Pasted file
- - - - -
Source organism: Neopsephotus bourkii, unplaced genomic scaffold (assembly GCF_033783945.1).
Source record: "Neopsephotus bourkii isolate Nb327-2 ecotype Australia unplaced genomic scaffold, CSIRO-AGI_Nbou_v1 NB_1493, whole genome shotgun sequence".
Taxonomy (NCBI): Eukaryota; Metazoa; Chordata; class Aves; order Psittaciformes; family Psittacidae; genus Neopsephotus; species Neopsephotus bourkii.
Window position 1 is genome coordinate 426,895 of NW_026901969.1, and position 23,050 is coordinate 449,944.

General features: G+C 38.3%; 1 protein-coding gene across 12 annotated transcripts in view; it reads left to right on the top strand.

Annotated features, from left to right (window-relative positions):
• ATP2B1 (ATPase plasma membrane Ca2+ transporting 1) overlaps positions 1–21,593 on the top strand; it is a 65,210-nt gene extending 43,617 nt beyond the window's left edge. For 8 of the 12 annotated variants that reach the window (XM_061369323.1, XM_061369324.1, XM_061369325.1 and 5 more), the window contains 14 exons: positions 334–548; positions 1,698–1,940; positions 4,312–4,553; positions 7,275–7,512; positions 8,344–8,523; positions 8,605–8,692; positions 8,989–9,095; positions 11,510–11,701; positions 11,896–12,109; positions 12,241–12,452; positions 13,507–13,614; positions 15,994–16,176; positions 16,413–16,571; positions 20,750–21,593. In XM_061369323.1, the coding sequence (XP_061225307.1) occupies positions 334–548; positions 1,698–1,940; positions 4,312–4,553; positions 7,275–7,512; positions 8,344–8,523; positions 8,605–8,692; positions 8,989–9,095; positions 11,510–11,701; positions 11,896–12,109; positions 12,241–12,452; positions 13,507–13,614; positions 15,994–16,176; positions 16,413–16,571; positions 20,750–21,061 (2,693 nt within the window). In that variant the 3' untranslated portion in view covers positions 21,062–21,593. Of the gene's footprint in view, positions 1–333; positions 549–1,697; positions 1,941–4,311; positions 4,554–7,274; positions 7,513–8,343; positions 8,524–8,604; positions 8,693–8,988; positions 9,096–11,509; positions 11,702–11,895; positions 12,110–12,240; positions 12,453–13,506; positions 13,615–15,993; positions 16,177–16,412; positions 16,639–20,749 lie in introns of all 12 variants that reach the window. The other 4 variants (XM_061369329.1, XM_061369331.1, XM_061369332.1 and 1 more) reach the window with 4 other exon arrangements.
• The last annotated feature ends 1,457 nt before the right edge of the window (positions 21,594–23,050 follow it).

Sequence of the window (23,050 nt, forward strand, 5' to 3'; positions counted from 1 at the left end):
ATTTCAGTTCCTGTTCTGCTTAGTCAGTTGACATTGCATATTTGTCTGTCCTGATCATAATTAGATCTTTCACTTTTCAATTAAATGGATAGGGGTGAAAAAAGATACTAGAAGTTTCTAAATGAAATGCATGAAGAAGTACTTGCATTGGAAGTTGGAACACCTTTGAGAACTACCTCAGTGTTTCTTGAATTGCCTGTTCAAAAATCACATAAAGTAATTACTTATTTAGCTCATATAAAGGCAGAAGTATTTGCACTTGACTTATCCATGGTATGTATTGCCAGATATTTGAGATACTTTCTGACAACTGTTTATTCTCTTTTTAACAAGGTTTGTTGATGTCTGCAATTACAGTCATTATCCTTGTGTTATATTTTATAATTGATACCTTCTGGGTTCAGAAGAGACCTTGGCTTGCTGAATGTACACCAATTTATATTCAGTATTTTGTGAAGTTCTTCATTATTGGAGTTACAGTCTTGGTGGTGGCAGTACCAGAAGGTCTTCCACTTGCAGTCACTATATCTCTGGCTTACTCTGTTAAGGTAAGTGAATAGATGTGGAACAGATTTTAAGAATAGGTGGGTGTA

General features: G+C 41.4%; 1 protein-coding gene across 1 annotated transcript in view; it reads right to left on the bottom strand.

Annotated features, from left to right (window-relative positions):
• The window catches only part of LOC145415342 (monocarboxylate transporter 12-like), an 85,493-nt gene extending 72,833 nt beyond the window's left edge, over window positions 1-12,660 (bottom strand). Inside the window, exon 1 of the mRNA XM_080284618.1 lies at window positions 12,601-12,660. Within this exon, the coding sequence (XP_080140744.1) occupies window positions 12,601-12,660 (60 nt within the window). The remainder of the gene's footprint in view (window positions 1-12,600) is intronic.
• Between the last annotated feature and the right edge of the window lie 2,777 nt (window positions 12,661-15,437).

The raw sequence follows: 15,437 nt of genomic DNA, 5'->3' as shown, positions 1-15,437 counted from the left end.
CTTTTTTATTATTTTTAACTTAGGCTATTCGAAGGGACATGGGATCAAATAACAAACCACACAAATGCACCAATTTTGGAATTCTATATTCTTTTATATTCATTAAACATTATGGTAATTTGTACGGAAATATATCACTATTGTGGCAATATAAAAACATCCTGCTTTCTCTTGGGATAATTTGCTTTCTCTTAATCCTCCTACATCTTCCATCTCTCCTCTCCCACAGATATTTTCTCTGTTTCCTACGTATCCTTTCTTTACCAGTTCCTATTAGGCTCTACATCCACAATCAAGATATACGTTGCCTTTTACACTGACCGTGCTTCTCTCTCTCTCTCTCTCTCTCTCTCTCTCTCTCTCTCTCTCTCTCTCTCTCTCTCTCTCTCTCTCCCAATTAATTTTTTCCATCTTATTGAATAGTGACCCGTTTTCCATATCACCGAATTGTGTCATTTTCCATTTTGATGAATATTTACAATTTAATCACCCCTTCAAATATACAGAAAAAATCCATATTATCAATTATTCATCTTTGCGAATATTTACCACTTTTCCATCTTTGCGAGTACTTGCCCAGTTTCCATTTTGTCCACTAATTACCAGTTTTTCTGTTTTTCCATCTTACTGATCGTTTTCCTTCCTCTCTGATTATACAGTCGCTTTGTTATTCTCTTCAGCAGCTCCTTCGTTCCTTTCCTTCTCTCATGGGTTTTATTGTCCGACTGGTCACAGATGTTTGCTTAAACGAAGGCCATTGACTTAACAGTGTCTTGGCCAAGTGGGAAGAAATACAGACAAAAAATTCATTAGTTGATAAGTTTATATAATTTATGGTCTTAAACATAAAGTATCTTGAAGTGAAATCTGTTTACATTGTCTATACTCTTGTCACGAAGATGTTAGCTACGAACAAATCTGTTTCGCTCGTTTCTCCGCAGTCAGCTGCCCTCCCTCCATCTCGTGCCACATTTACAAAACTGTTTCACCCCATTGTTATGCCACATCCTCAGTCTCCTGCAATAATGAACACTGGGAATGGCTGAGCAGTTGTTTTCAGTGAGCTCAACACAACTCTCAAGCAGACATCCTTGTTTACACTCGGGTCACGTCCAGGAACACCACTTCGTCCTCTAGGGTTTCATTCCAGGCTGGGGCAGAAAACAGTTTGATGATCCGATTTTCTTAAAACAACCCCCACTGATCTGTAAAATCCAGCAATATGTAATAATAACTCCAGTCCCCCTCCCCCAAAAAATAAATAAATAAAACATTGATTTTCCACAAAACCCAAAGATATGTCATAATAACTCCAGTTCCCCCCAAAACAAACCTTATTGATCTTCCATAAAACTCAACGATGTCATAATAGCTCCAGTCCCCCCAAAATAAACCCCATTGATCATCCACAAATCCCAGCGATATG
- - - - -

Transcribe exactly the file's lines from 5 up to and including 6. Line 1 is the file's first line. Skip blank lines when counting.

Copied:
General features: G+C 38.3%; 1 protein-coding gene across 12 annotated transcripts in view; it reads left to right on the top strand.

Annotated features, from left to right (window-relative positions):